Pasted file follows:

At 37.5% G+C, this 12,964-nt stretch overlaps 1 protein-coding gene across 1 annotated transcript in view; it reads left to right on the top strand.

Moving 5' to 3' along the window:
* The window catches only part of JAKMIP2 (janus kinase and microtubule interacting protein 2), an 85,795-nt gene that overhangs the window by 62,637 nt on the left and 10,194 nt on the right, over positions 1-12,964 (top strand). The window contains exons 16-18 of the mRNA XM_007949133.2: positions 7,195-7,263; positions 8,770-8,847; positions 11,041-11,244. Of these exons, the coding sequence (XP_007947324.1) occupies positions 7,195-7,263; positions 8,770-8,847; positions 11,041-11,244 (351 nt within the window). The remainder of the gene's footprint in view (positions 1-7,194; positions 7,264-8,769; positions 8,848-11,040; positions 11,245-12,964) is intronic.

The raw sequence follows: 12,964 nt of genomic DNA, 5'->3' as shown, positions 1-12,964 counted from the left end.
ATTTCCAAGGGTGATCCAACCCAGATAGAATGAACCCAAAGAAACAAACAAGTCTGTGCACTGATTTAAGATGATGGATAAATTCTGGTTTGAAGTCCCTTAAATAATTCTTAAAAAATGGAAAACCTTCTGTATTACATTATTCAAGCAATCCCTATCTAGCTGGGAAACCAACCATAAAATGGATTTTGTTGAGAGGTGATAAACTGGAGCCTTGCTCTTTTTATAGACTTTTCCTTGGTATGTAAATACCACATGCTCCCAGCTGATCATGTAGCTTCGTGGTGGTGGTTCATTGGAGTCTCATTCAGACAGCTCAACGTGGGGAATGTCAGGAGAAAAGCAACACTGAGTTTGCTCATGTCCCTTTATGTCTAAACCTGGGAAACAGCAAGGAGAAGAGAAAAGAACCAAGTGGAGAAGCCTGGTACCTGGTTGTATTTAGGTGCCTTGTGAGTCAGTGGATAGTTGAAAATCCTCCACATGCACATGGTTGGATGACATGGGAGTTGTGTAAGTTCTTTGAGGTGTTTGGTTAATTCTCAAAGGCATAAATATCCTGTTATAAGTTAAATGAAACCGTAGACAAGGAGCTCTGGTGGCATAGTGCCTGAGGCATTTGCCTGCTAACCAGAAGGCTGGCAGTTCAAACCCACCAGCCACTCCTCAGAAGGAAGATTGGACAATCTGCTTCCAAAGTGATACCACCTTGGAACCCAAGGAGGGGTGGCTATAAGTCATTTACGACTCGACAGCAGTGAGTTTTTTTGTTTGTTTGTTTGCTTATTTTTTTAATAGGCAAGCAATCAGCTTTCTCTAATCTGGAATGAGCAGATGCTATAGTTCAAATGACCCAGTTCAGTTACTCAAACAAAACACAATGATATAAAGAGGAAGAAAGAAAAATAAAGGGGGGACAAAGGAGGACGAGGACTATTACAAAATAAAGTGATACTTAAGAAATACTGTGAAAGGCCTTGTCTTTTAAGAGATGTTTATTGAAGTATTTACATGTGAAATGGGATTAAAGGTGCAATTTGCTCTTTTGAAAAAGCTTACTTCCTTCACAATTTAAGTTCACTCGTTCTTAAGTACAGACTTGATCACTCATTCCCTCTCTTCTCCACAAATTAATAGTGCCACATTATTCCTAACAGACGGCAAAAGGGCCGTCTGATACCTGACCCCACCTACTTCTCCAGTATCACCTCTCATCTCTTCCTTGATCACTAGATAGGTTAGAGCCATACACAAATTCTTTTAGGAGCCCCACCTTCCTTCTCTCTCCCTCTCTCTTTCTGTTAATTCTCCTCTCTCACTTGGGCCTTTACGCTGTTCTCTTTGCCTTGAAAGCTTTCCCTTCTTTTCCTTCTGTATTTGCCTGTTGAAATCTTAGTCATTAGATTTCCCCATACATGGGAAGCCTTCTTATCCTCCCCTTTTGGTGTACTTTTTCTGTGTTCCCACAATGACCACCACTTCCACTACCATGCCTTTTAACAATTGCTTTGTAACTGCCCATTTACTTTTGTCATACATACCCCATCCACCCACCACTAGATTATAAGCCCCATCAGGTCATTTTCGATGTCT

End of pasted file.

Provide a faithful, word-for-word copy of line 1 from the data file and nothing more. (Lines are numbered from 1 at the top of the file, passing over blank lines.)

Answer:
At 37.5% G+C, this 12,964-nt stretch overlaps 1 protein-coding gene across 1 annotated transcript in view; it reads left to right on the top strand.